Looking For Some “Media Bias”? Here’s The Premier Of New South Wales Starring In An Ad For The Daily Telegraph

Fuck it, I'm done.

Want more Junkee in your life? Sign up to our newsletter, and follow us on Instagram and Facebook so you always know where to find us.

Earlier today the Australian’s Media Editor, Sharri Markson, copped a bagging on Twitter for her “undercover investigation” into how universities are supposedly brainwashing the innocent minds of The Youth by telling them basic facts about the media and teaching them how to think critically about Australian journalism.

It’s already been ripped to pieces, on Junkee and elsewhere, by people who, in the course of doing media degrees at university, learned dangerous, radical ideas like “News Corp sometimes displays bias” and “it tries to influence the government”. Those are ideas Markson not only believes are untrue, but so patently false that to believe in them is either proof of an extreme ideology or an easily-swayed mind.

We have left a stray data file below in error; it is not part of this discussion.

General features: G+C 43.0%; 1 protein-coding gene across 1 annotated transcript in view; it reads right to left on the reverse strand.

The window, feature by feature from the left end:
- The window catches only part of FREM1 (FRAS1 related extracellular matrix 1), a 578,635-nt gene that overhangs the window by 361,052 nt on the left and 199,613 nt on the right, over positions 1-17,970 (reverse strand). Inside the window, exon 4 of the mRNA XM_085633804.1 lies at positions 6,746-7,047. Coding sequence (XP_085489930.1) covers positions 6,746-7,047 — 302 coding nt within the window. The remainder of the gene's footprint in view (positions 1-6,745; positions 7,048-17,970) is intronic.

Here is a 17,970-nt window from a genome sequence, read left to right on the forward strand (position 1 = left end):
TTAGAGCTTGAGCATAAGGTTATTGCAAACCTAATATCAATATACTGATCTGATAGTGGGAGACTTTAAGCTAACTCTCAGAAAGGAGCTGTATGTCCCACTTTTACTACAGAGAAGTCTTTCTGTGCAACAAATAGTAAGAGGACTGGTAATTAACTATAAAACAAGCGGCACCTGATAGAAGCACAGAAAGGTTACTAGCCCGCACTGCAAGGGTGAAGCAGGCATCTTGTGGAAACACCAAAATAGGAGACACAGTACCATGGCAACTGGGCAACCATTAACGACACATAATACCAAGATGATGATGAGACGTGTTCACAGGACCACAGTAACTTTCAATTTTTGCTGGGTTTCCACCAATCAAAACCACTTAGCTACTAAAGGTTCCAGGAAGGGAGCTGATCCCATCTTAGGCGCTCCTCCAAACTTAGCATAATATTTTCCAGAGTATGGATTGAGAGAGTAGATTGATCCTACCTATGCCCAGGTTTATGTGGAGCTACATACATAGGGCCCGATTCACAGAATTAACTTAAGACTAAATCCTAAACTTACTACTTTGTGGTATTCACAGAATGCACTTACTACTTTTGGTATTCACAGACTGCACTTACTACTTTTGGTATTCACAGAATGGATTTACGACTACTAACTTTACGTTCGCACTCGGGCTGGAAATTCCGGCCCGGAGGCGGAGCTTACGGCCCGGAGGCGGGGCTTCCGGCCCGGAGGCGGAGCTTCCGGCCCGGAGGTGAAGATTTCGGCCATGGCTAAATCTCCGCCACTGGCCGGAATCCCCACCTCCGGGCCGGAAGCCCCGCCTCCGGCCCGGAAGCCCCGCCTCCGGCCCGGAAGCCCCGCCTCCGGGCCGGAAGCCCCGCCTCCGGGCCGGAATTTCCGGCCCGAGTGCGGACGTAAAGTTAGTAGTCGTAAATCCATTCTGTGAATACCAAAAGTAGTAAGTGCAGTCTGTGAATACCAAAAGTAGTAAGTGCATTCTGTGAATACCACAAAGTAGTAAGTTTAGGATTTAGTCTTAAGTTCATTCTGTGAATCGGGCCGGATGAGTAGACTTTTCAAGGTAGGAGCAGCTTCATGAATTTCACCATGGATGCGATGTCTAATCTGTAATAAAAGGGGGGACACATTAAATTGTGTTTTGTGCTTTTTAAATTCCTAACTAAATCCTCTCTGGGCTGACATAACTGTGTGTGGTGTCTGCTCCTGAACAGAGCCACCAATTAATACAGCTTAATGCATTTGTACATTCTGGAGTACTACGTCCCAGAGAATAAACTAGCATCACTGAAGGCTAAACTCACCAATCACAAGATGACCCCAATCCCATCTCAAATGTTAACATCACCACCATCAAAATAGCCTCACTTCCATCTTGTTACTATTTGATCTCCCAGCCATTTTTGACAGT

On a completely unrelated note, here’s a new ad for Daily Telegraph Plus, the Tele‘s subscription service, in which a lonely man on a train is comforted by the reassuring presence of the whitest group of journalists you will ever see.

Did you see that? Twelve seconds in? Here’s a screencap if you missed it.


On the right, we have News Corp columnists Andrew Bolt, Andrew Clennell and Miranda Devine. On the left we have Premier of NSW Mike Baird. In an ad. For the Daily Telegraph.

In an ad.

For the Daily Telegraph.




Put aside, for a moment, that the above picture makes it look exactly — exactly — like Mike Baird is going for a job interview, and the interviewing panel is made up of three News Corp columnists. Ignore that image, and its diamond-like purity as a commentary on the state of Australian politics, for a minute. Ignore as well how those three columnists would react if a progressive politician appeared in an ad for a publication like Guardian Australia or The Age.

Instead, try to wrap your head around this: in Australia, a major media company can rope the Premier of the country’s largest state into an ad for one of its newspapers, and publish a 1,500-word “investigation” into how universities are indoctrinating young people to falsely believe that that same media company sometimes wields undue influence in politics. Four days later. And not see how that might be a problem. This is genuinely the lived reality in which we find ourselves.